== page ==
So the voters of California set up a new commission to do a specific task and that commission did exactly what it was supposed to do. What happens next? The losers whine even though their losses were completely predictable and partly self-inflicted.
The task voters set for the first-time-ever Citizens Redistricting Commission via two ballot propositions: shake up politics by taking the every-10-years redrawing of congressional, legislative and Board of Equalization districts out of the hands of politicians.
The results now show just how well the much-maligned process of direct democracy can work.
The voters’ will was done. Politicians could not pick and choose their voters to ensure their own survival, as before. Instead, voters will soon change many more political faces than they have at any time since early in California’s statehood. This state’s biggest political shakeup in memory arrives next year.
Which leaves some people unhappy, especially Republicans and a few Latino activists. Republicans heartily backed Propositions 11 and 20 because they didn’t want Democratic legislators and a Democratic governor deciding their fate. Now the GOP acts stunned because the new districts actually reflect the Democrats’ large edge in voter registration. Buyer’s remorse, some call it. Yet, four of the five registered Republicans on the commission backed the plan.
Which means the fault, dear Republicans, is not in the remap, but in yourselves for refusing to make changes that could have grown your party.
Meanwhile, Latinos gripe there aren’t enough districts guaranteed to elect their compadres. Too bad. This happened partly because the state’s Hispanic population is no longer as concentrated in a few locales as it was even 10 years ago. Integration makes it harder to design political districts for the exclusive benefit of one ethnic group.
There will surely be shakeups in both the state Senate (whether or not a Republican-sponsored referendum overturns the new lines for that legislative house) and the state Assembly. But those changes won’t seem very shocking because term limits already ensure a constant flow of new faces there.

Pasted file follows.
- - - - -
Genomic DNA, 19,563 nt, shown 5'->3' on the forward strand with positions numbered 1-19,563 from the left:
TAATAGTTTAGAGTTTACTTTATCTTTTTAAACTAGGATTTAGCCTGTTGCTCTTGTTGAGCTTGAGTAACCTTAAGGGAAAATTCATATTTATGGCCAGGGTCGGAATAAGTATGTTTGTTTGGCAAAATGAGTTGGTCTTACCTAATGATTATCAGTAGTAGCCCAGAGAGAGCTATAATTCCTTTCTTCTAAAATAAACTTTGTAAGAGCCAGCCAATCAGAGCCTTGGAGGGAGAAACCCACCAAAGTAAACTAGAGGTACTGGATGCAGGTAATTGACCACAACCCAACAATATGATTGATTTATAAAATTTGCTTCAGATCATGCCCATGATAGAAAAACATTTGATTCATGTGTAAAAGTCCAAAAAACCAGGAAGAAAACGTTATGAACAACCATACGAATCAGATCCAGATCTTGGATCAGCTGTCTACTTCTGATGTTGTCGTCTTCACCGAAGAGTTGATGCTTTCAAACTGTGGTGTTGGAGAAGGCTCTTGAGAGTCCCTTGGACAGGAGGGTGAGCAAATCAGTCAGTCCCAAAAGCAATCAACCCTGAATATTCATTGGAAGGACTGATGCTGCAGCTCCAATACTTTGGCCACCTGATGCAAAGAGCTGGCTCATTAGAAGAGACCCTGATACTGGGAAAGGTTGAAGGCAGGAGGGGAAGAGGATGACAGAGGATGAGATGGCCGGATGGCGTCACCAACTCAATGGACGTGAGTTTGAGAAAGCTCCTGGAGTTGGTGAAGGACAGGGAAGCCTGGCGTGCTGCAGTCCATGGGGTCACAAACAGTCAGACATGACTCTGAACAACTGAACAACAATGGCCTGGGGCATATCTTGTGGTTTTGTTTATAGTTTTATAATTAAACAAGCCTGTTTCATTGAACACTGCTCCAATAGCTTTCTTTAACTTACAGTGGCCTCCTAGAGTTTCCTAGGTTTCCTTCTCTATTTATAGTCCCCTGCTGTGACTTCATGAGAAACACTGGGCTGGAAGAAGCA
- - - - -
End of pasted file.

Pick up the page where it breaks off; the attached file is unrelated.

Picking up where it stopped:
The lack of term limits in Congress, though, will make the impending shakeup in the state’s 53-member congressional delegation far more dramatic.
Some new congressional districts will likely see battles between titans, such as in the San Fernando Valley portion of Los Angeles, where liberal Democrats Howard Berman and Brad Sherman will likely face off in a primary pitting a 27-year House veteran against a 14-year incumbent. If that pair ends up as the top two vote-getters in the primary, their race won’t be decided until the fall runoff. That would let the district’s minority of Republican voters decide the outcome, precisely the intent of the new top-two system, which aims to force politicians to reach across party lines.
Another potential match-up of longtime incumbents looms in southeast Los Angeles County, eastern San Bernardino County and northern Orange County, where Republican Ed Royce might be matched against fellow GOP veteran Gary Miller, with Democrats potentially casting the deciding votes.
There will also be at least four Republicans forced to run in new districts with Democratic majorities, something they never had to contend with in the past. This could lead to retirements for longtime Republicans like Elton Gallegly of Ventura County and David Dreier of San Dimas, while veteran San Joaquin Valley Democrat Dennis Cardoza may retire rather than face off in a primary against fellow incumbent Jim Costa of Fresno.
Other Congress members are moving. Two-term Democrat Jerry McNerney will move across the hills of the Coast Range from Pleasanton to an as-yet undetermined locale in San Joaquin County.
“After spending so much time in San Joaquin County (much of it in his old district), it truly is my home,” McNerney told a reporter. It will have to be, because population shifts give the Bay area fewer districts than under previous remaps.
In an entirely different area, newly-elected Los Angeles Democrat Janice Hahn might do battle next June (and possibly in November, too) against three-termer Laura Richardson in a newly drawn district that includes much of Southern California’s black populace. Ordinarily, that would be an advantage for either Richardson or likely new entrant Isadore Hall of Compton, both African-Americans. Hall is now a state assemblyman. But Hahn, like her late father, a Los Angeles County supervisor for more than 30 years, has always done well among black voters.
Altogether, the new plan puts about one-third of California’s incumbent members of Congress in danger.
Meanwhile, at least 12 current state legislators, including Hall, are looking to run for Congress in the newly-drawn districts, some opposing one another.
Add it all up, and the redistricting commission probably deserves a hearty “well done” and a pat on the back. It has created some psychologically and politically healthy uncertainty within the state’s often-smug and overly secure political class – precisely what most voters wanted.